It’s all in the text. The tension is held in what is being said, notes Graham Wilson, and as importantly being left unsaid. That was why every word is so important. “It isn’t a conventional play,” he acknowledges, but that is why this pairing is so valuable. Both these artists are risk takers, daring with their art and pushing the boundaries. Gould feels safe with Graham Wilson because they have worked successfully together before and that allows her to step beyond her comfort zone – to the benefit of audiences.

For Graham Wilson returning to stage after many years in the television world of soapies where he has been in the writing side because of family commitments and financial stability, this project is terrifying – but in the best sense of the word. “It’s such an exposed world,” he says of the stage. And he regards himself as very private. He likes being out of sight, but working in live theatre changes that.

To watch these two experienced artists work, delve into the work, manage every movement, every thought, how something should be placed, when she should turn and how to connect with her audience, is quite something. It’s an exciting and beautiful play written by a woman who has an extraordinary ability to express her deepest feelings in a most unusual fashion.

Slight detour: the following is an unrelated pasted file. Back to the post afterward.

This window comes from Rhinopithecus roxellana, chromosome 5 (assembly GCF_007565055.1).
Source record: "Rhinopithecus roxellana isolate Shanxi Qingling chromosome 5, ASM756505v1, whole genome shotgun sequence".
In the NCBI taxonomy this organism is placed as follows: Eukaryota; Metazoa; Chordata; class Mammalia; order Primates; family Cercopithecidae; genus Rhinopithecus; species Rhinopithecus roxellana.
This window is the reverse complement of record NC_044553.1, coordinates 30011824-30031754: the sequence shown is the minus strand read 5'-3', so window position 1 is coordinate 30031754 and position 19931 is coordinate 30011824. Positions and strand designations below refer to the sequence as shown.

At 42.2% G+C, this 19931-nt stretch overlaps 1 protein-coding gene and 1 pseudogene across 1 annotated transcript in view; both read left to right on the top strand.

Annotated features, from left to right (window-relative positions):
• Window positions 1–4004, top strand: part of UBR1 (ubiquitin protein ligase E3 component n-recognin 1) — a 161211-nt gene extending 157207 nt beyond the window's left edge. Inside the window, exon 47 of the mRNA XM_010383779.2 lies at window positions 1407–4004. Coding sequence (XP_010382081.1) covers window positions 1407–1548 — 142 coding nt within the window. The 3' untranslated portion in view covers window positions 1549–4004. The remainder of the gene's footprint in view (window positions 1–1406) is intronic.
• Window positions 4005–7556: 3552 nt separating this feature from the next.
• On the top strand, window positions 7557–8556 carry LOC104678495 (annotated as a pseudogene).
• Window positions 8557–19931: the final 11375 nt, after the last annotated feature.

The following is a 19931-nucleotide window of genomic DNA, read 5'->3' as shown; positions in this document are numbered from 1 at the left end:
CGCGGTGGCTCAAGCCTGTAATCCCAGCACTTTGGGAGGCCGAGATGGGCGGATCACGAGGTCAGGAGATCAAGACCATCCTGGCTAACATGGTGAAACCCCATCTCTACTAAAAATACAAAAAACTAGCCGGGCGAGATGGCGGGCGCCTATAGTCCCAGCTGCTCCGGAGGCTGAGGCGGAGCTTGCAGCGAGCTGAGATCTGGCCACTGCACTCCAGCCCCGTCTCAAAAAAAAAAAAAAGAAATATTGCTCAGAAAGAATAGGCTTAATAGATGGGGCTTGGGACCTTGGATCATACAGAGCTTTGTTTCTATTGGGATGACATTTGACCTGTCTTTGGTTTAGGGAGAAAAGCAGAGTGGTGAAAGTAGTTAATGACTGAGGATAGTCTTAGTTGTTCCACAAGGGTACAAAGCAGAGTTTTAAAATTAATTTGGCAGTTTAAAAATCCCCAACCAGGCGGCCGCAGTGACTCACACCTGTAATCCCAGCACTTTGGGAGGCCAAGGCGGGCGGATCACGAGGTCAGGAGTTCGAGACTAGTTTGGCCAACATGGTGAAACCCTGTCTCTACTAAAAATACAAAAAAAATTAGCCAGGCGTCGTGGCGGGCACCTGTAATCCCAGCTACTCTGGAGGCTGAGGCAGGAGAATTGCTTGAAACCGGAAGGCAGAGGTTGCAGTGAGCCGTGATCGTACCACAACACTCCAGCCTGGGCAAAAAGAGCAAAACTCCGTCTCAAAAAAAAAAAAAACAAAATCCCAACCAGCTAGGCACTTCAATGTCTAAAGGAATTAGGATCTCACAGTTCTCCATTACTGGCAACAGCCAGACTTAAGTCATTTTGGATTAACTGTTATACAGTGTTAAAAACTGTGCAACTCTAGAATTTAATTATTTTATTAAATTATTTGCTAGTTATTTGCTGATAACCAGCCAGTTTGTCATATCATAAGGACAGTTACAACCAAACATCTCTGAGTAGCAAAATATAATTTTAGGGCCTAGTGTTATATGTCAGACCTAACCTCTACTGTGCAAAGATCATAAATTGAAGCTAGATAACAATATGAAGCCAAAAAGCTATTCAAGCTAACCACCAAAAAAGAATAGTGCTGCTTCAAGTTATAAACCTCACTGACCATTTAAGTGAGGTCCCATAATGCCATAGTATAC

Gould in her own way has all those qualities on a different level and that’s why this is such a heavenly match. With Graham Wilson as her guide, her star gazer, the two of them will make theatre magic. All the ingredients are there – and this is not above expectation.

“I have to channel her energy of thought,” says Gould about the process.

This is only the second day of rehearsal and already they’re grappling with meaning and movement – the words flowing as if they come from the actress herself.

And she takes flight.



Sylvaine Strike and Jenine Collocott – Homage to Inspired and Inspiring Artists


Artists are the people I love writing about most.